Data center in a box is traditionally defined as a “type of data center in which portable, mobile, and modular information nodes are self-contained within a cargo container. It is designed and packaged for quick deployment and acquisition of data center solutions in organizations or facilities, including remote off-site locations.” Data center in a box usually contains equipment from large storage, compute, and network vendors such as EMC, NetApp, Dell, and Cisco. They are pieced together to form the IT infrastructure. Virtual Computing Alliance (VCE) for instance, offers Vblock, a bundled product containing EMC storage, Cisco servers, and VMware. NetApp has a similar offering called Flexpod.
But new innovative companies such as Simplivity, Nutanix, and Scale Computing are changing the definition of data center in a box. They are creating a purpose-built product from the ground up that incorporates not just compute, storage, and network, but additional services such as data deduplication, wan optimization, and backup in a box.
For instance, Simplivity’s product called OmniCube is “a powerful data center building block that assimilates the core functions of server, storage and networking in addition to a wide range of advanced functionality including: native VM-level backup, WAN optimization, bandwidth efficient replication for DR, cache accelerated performance, and cloud integration.”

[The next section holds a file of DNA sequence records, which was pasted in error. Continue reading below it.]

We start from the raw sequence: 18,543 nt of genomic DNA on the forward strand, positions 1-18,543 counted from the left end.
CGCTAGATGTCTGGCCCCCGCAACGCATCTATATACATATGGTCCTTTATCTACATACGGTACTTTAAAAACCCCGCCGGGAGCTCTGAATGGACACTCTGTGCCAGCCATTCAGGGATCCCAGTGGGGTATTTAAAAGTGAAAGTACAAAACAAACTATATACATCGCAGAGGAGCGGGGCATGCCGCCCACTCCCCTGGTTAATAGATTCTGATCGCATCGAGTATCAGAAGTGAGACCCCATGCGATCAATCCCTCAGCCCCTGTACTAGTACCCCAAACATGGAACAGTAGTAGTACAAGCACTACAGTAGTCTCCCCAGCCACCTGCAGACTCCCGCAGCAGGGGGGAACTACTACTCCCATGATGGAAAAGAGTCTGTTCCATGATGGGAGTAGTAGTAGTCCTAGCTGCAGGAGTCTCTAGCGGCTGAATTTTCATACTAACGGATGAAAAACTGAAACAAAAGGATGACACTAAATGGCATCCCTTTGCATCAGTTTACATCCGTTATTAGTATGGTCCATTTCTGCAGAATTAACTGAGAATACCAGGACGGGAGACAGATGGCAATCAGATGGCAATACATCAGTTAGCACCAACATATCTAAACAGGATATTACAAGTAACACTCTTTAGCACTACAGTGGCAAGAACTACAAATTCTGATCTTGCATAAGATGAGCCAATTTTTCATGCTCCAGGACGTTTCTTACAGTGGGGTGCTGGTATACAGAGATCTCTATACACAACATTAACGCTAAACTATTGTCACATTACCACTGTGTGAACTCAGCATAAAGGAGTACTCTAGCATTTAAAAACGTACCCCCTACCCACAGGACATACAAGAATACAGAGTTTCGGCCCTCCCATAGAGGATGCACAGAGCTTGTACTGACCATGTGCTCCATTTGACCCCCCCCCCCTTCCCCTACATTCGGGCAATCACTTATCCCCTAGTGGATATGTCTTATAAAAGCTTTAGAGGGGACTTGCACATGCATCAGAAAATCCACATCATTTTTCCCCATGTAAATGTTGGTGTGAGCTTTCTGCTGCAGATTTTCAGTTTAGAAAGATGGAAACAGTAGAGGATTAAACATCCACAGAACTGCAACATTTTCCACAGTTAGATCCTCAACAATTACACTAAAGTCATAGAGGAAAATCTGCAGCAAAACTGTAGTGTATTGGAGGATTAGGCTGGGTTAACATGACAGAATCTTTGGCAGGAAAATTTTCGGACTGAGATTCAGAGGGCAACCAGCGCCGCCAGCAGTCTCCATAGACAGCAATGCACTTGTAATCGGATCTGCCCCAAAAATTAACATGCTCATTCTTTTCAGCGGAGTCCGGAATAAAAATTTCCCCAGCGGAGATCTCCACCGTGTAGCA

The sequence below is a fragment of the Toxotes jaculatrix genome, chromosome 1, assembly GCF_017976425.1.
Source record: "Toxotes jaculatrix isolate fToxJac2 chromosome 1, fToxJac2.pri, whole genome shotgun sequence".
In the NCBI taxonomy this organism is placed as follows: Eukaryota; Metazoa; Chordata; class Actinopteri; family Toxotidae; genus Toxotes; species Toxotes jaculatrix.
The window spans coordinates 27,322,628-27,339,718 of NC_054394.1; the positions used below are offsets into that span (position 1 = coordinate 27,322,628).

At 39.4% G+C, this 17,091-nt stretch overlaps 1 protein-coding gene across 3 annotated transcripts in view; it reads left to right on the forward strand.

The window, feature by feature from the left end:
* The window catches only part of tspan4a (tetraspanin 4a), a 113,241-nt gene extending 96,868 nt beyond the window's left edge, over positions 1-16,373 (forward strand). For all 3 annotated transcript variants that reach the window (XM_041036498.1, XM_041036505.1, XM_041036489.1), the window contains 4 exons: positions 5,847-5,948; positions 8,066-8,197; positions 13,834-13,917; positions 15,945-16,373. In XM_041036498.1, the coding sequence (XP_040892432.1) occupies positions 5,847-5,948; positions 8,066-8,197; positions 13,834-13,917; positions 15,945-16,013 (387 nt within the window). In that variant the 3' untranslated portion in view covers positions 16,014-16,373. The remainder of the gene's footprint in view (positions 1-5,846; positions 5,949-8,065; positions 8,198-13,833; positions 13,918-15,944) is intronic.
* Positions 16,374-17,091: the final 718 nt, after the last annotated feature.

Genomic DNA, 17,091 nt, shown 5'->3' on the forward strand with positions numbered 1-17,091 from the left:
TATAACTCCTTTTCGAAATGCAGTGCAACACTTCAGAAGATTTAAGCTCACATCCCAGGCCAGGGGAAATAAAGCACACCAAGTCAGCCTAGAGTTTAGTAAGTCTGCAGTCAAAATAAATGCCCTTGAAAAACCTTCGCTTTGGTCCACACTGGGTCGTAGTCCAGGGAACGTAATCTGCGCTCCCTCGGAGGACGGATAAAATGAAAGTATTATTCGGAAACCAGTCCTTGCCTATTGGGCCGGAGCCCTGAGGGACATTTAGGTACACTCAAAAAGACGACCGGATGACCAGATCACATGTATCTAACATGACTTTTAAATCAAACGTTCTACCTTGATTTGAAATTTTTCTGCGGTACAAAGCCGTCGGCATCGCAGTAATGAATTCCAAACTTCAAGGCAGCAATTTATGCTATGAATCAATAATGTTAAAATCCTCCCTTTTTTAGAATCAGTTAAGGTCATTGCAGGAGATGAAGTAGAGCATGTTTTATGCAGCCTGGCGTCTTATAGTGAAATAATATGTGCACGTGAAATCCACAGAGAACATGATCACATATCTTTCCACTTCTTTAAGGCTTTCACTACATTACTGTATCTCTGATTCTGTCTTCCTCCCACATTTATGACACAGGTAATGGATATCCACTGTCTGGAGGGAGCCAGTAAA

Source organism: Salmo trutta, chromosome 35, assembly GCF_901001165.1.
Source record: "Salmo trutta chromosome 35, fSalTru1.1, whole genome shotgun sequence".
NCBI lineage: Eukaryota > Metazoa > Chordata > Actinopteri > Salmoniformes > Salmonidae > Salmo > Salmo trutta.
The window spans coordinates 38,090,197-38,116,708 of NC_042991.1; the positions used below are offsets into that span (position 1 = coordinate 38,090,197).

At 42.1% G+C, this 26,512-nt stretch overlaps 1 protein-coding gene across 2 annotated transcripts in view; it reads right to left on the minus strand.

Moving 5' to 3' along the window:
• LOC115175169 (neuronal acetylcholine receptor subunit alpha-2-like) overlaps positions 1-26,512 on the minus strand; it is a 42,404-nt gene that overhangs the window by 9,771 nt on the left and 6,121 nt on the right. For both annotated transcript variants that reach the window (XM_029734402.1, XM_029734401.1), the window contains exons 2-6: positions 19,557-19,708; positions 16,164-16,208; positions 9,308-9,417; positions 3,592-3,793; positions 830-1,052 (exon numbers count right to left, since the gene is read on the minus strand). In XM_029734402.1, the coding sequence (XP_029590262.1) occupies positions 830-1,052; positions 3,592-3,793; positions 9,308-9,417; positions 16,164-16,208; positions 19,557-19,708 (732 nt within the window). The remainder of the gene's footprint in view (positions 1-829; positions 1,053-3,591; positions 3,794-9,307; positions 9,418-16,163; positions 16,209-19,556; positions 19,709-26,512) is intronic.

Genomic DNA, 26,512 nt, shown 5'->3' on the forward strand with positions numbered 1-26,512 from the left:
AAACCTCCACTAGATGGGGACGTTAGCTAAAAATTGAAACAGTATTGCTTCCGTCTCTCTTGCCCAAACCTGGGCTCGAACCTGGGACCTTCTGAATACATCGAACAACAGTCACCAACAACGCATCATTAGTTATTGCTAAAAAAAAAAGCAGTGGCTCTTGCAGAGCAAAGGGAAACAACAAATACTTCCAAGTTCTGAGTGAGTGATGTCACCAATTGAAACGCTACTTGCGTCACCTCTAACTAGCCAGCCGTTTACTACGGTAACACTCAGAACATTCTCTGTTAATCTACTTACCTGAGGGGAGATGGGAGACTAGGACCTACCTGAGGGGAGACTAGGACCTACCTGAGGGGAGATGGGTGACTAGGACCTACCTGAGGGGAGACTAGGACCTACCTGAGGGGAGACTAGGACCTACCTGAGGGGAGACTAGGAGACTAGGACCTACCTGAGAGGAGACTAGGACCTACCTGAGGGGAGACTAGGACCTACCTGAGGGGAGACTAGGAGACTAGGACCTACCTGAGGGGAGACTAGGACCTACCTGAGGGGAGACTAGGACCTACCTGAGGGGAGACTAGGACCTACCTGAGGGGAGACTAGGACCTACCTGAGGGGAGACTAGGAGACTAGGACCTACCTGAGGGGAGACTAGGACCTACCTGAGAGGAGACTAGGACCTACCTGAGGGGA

These products will further simplify the design, implementation, and operation of IT infrastructure. With these boxes, there is no more storage area network (SAN) to manage, nor additional appliances such as WAN accelerator to deploy. A few virtual machine (VM) administrators can manage all the boxes in a cluster from the VMware server virtualization management user interface.
Data center in a box will continue to evolve and will change how we view and manage IT infrastructure for years to come.